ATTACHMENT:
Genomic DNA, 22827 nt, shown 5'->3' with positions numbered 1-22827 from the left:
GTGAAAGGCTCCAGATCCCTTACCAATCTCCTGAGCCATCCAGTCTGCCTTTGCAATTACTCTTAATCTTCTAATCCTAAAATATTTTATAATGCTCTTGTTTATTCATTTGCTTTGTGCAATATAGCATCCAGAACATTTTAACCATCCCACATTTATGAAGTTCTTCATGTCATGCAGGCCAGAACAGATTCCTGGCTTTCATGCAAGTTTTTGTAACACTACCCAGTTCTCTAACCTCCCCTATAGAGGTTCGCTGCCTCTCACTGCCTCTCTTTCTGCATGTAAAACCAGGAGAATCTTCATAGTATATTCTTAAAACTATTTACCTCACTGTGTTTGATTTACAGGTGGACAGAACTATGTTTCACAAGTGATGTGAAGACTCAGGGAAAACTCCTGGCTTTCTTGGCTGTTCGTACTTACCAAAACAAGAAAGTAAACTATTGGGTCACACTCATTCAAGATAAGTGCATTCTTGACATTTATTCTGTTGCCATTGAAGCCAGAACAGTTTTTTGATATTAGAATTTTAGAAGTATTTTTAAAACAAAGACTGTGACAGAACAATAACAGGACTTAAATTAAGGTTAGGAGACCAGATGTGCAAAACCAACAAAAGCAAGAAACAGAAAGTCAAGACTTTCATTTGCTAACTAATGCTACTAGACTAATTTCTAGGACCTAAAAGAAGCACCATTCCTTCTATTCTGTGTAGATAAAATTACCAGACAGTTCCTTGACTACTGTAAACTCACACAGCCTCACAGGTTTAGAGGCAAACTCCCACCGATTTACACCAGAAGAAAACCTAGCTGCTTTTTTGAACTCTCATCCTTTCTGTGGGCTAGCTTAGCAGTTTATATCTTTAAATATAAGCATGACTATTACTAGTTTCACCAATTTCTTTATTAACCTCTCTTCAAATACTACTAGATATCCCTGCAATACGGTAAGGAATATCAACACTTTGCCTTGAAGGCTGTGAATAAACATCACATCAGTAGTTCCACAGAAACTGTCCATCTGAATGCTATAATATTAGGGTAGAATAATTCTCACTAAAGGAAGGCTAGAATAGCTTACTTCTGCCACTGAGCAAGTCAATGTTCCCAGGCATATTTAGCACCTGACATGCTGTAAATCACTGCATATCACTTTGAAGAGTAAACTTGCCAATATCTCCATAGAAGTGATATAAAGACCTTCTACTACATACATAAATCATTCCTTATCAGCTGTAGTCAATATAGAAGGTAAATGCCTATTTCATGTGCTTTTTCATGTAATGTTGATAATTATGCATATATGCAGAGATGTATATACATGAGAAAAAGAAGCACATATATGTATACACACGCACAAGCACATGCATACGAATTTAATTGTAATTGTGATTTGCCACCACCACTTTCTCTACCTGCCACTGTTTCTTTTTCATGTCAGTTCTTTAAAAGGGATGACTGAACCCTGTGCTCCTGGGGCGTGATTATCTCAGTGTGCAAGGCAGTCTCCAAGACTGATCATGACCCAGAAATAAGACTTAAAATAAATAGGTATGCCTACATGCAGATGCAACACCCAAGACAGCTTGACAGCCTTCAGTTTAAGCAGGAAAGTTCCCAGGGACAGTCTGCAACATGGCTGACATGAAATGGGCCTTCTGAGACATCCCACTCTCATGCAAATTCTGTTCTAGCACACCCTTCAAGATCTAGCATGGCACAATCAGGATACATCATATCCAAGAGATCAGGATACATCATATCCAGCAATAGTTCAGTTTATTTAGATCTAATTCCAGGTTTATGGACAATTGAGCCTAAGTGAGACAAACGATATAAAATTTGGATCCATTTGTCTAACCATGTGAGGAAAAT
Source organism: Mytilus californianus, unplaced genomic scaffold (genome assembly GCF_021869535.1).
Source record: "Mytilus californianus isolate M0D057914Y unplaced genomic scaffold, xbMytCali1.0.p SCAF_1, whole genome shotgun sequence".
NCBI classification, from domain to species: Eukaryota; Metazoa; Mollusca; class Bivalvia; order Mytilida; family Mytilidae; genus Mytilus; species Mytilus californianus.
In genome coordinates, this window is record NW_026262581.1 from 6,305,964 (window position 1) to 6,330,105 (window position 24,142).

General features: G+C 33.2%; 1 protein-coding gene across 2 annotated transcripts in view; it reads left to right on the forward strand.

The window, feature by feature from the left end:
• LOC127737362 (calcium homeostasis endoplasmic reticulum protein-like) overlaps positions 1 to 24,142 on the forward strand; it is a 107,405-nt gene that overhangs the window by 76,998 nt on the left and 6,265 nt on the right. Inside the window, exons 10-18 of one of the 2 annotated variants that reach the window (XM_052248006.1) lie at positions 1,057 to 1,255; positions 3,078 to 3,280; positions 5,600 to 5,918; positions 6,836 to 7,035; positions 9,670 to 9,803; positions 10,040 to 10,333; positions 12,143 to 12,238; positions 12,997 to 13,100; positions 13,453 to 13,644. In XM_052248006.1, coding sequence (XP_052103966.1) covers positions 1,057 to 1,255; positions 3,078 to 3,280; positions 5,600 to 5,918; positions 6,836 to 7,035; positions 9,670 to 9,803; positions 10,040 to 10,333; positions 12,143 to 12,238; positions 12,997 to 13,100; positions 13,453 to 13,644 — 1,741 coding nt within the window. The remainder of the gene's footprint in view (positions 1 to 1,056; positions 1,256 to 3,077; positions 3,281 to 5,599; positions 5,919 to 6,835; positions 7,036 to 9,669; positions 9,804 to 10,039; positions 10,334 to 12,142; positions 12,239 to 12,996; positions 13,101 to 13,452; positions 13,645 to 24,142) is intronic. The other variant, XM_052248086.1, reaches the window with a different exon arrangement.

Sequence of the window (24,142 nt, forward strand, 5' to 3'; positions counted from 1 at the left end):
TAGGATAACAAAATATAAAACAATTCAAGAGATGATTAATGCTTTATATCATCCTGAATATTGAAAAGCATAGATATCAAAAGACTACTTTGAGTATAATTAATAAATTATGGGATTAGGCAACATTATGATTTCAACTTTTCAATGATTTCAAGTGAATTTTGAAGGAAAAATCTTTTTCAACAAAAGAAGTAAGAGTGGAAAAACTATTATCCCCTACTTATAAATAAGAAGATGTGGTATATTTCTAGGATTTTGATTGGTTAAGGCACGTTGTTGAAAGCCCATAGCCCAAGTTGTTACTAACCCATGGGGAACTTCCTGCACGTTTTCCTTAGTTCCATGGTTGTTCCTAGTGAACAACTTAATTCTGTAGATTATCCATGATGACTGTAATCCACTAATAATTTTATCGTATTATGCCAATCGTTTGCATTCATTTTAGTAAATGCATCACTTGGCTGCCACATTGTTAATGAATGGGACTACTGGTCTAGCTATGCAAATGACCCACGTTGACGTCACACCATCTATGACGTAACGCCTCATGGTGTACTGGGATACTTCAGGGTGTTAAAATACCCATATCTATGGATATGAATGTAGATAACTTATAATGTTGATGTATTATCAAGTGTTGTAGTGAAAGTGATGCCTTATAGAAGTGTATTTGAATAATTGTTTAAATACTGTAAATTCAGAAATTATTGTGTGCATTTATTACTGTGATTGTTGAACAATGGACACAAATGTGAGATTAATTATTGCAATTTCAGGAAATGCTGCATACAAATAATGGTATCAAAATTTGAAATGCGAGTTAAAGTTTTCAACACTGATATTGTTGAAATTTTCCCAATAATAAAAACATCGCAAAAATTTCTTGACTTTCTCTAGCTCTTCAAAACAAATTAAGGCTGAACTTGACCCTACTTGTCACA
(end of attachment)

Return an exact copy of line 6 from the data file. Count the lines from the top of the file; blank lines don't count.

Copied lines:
In genome coordinates, this window is record NW_026262581.1 from 6,305,964 (window position 1) to 6,330,105 (window position 24,142).